Plans to downgrade Mitcham police station confirmed
Merton is set to lose one of its two 24-hour police stations, it was confirmed today as the Mayor’s office begins a consultation into major cost-cutting at the Metropolitan police.
As the Wimbledon Guardian revealed in December, Mitcham police station would be downgraded into a daytime-only police station, with nearly all 32 London boroughs left with one station manned around the clock.
The document, published by Boris Johnson’s office today, confirms Wimbledon police station, in the town centre in Queen’s Road, would remain open all night.
The unused Morden police office, next to Merton Civic Centre, would be sold.
Sixty police stations would be lost across the capital, with Westminster the only borough to have two open all night, down from six currently.
Bases used by safer neighbourhood teams are also in the firing line, with nine "access points" proposed across the borough in council-run buildings, including Merton Civic Centre in Morden.
There now begins an eight-week consultation with residents and community leaders about Mr Johnson's policiing priorities in London, which he said is committing to increasing police officer numbers at the expense of "under-used and outmoded buildings".
The Metropolitan police has almost 500 buildings, costing £203m a year, and the plan is to slash their property holdings by one third.
The Mayor also revealed he is talks with the Post Office to see how police might use some of their high street branches to set up the new access points.
Mr Johnson said: "In the current economic climate, there is no denying that tough decisions will have to be made but policing in the capital is changing and we must change with it by creating a police force that is ready to tackle the issue that matter most to Londoners.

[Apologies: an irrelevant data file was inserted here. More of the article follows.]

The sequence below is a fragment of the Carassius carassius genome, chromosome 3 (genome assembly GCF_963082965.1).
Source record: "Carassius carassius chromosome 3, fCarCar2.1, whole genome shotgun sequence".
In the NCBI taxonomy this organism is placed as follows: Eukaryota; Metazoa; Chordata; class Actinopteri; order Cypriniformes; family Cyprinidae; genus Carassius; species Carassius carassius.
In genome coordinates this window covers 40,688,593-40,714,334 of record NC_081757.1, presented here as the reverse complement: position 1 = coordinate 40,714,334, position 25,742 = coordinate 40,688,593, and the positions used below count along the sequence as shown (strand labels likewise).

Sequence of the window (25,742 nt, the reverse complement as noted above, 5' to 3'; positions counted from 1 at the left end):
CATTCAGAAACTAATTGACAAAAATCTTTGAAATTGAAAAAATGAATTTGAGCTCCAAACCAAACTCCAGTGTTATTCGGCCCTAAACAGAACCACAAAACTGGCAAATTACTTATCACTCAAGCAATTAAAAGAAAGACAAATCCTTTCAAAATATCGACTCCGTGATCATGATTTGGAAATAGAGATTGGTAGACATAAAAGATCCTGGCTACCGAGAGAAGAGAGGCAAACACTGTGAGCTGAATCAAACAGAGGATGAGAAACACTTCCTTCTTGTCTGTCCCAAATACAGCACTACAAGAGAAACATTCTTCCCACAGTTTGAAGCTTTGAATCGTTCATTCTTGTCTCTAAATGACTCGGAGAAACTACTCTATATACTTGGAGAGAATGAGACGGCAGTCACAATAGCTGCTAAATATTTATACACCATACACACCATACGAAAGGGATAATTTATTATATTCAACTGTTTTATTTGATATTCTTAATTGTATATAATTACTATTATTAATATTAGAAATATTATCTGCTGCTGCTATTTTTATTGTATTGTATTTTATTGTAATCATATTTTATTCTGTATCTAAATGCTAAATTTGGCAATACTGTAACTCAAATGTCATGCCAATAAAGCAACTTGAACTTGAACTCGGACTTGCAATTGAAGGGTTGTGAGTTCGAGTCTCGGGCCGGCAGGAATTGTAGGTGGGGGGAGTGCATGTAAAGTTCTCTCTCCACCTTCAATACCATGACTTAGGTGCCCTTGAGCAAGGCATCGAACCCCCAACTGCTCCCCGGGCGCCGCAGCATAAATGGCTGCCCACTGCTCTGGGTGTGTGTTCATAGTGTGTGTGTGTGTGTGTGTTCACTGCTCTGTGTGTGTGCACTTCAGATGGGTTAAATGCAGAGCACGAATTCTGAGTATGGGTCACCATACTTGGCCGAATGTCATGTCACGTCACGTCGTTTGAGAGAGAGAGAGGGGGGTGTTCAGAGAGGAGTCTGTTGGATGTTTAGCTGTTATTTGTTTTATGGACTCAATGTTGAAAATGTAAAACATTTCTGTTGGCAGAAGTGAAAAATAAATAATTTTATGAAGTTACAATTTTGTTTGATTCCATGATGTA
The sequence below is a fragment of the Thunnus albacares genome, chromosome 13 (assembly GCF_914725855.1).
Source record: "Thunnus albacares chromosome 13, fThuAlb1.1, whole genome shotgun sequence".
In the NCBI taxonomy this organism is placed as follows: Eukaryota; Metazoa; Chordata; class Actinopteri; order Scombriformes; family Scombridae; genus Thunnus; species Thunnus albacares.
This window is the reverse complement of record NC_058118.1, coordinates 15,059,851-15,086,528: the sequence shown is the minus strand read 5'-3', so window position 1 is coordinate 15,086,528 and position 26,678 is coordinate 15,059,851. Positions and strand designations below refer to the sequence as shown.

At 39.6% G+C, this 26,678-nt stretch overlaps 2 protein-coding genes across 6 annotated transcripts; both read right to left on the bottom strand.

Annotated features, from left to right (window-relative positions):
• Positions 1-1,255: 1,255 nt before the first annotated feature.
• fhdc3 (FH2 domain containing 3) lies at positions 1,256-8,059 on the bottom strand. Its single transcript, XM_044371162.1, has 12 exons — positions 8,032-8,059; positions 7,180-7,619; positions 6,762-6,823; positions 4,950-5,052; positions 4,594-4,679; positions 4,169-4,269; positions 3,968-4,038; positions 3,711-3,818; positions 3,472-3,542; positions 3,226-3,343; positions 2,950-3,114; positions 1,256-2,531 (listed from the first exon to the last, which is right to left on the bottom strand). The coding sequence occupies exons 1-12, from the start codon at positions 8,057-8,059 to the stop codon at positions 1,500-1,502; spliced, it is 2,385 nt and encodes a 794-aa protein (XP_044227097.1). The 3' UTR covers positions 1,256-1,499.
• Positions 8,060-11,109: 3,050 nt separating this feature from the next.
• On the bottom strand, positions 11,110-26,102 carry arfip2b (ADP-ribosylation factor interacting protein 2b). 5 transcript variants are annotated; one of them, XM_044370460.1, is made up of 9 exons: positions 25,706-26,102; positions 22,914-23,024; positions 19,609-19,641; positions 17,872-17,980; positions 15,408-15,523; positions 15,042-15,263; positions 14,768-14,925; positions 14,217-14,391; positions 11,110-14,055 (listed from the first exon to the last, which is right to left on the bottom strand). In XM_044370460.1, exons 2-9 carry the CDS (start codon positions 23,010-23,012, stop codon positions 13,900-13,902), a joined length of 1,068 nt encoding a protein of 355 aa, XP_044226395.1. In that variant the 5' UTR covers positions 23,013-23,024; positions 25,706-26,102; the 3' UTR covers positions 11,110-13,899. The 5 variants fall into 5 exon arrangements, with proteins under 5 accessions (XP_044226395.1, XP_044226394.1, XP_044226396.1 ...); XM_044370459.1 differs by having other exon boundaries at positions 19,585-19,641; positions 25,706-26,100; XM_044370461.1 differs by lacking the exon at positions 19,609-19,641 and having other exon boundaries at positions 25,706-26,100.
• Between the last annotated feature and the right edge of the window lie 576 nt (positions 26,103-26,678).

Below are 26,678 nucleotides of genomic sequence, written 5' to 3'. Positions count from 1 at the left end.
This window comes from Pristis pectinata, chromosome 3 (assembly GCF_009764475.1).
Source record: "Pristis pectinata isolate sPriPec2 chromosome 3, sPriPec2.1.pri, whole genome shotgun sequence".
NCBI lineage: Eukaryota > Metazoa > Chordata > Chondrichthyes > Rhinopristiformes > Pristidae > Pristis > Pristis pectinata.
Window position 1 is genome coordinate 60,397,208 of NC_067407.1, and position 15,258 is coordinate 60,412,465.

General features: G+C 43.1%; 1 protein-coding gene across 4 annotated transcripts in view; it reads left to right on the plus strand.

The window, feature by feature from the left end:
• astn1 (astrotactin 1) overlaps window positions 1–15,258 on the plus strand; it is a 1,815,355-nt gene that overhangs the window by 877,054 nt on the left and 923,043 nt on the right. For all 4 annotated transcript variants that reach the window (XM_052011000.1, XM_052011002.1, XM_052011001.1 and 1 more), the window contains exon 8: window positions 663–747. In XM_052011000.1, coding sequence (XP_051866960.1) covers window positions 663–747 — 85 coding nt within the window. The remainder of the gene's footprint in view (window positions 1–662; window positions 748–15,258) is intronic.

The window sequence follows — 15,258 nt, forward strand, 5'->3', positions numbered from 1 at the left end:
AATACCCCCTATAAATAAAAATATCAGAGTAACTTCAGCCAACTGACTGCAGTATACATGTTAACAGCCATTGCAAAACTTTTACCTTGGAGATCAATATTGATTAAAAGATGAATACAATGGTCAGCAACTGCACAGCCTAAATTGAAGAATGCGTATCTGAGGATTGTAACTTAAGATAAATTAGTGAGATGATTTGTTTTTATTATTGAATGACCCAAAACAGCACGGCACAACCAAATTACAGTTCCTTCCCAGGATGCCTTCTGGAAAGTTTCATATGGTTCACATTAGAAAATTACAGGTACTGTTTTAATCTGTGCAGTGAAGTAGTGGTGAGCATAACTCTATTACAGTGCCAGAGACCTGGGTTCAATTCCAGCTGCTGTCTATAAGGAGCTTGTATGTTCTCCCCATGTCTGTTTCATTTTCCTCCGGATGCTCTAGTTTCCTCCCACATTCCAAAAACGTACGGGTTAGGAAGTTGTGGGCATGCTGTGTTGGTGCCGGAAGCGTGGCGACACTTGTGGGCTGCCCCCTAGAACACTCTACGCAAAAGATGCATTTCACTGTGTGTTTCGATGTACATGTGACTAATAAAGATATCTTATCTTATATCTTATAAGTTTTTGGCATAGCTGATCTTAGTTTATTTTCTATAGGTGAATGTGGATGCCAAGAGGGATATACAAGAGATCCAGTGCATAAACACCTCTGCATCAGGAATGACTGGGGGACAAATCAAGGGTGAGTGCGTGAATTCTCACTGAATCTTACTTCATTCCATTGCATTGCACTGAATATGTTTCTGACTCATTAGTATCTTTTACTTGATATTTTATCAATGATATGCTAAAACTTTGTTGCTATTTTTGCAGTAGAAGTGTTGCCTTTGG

Merton’s borough commander, Detective Chief Superintendent Darren Williams, said in December that Mitcham police station was already not operating 24 hours a day and the new contact points would be an improvement for the public.
He said: “The local policing model provides real opportunities within the Merton borough to provide more access to the public, not less.
“I’ll be putting officers into libraries and children’s centres at places they go at times they already go there.
“We will publicise in advance where our officers will be, the idea being of providing more access, not less, and they will set up a main police shop for a couple of hours so we will get more access.”
Government cuts mean the Met needs to save £500m by 2015 and plans have already been announced to sell off its iconic headquarters in Scotland Yard, near St James’s Park, to move to a smaller facility in Whitehall.
The Mayor’s deputy mayor for policing, Stephen Greenhalgh, and the Met’s Assistant Commissioner, Simon Byrne, are due to discuss the new policing strategy at a public meeting at Merton Civic Centre on Tuesday, February 26, at 6pm.